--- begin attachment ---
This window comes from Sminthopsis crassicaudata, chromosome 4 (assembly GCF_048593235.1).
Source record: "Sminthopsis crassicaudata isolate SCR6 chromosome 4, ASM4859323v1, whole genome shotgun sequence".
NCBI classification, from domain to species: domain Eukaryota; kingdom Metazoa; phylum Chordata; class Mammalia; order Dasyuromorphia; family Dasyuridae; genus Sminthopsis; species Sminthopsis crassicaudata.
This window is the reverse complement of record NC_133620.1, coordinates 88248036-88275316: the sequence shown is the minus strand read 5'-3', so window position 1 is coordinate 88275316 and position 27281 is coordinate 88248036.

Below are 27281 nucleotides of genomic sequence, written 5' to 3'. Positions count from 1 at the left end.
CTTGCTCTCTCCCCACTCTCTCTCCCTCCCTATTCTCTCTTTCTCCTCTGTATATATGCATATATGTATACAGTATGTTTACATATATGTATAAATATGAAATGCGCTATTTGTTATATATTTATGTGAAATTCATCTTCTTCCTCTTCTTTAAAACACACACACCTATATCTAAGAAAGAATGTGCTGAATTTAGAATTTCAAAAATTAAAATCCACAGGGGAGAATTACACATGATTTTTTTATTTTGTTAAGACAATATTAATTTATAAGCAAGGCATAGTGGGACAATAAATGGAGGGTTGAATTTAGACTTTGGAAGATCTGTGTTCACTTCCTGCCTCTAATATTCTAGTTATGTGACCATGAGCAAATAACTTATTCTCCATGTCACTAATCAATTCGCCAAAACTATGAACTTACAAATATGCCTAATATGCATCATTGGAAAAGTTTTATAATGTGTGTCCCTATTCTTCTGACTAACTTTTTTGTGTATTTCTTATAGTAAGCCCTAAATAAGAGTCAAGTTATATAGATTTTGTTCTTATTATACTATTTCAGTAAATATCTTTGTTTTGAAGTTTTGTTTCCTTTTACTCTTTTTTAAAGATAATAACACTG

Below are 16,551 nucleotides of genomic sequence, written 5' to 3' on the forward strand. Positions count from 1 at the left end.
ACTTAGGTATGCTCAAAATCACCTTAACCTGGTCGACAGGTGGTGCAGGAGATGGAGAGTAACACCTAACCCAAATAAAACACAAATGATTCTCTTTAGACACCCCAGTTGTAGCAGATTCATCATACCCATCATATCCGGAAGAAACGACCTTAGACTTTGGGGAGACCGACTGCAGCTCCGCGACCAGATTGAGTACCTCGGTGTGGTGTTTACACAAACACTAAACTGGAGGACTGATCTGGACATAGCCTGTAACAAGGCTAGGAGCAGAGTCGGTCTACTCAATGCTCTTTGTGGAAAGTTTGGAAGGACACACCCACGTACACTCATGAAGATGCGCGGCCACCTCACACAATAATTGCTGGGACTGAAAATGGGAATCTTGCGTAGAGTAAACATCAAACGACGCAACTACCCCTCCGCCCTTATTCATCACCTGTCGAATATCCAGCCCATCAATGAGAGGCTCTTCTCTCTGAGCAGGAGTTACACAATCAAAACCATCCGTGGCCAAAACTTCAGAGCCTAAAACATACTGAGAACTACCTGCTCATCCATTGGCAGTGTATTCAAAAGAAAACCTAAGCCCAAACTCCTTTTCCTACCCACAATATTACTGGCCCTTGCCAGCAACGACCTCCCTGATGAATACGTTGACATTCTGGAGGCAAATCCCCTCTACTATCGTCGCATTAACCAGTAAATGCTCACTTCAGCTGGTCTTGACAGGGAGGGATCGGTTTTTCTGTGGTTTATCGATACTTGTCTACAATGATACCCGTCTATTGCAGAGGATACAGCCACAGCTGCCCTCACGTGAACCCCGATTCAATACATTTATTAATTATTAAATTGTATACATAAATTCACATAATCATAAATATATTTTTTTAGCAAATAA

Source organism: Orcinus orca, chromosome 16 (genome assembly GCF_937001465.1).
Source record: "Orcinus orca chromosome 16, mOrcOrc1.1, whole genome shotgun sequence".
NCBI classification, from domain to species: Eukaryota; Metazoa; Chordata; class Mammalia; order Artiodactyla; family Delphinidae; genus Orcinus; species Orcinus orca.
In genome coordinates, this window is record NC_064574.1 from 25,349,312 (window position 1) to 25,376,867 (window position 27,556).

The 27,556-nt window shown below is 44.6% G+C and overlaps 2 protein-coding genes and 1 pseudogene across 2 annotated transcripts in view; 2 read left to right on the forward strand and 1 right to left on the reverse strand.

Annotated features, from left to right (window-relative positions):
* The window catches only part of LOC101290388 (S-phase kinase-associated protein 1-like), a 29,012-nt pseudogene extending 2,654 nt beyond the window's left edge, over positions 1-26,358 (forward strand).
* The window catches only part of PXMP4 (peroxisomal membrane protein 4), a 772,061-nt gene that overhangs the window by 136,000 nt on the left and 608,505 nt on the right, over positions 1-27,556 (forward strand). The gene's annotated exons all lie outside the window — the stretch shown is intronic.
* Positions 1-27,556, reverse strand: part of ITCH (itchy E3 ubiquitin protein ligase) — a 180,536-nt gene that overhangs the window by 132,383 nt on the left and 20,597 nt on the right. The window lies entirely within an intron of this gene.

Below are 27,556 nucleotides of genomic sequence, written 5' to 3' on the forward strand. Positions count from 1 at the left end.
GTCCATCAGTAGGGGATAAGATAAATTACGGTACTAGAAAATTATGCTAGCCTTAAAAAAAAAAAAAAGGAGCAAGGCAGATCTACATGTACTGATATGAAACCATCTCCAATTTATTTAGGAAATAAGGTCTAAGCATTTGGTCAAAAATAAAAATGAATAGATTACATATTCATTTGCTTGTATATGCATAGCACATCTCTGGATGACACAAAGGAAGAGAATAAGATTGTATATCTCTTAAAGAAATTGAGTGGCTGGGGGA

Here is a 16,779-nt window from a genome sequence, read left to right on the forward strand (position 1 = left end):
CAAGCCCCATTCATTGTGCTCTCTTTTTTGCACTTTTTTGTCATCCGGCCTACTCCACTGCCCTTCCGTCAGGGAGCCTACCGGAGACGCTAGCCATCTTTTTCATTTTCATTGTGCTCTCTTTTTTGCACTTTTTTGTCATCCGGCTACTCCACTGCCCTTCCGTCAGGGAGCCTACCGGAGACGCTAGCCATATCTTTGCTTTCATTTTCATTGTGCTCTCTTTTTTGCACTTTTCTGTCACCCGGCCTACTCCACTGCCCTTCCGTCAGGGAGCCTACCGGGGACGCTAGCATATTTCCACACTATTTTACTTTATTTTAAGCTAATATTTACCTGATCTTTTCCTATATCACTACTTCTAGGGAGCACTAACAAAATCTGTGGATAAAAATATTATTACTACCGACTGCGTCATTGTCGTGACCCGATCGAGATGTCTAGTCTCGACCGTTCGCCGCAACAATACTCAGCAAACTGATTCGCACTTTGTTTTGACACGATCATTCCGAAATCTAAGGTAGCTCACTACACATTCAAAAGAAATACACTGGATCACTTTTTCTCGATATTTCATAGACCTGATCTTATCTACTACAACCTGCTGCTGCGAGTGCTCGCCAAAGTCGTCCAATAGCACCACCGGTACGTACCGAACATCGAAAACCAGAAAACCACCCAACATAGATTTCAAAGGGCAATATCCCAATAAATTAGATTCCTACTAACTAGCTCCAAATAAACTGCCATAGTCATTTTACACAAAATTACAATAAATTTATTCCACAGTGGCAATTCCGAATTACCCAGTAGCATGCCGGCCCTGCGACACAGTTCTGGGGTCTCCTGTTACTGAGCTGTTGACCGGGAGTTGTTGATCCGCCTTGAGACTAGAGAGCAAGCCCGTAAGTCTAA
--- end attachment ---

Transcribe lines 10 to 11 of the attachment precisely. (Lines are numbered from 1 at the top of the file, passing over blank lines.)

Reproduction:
Source record: "Orcinus orca chromosome 16, mOrcOrc1.1, whole genome shotgun sequence".
NCBI classification, from domain to species: Eukaryota; Metazoa; Chordata; class Mammalia; order Artiodactyla; family Delphinidae; genus Orcinus; species Orcinus orca.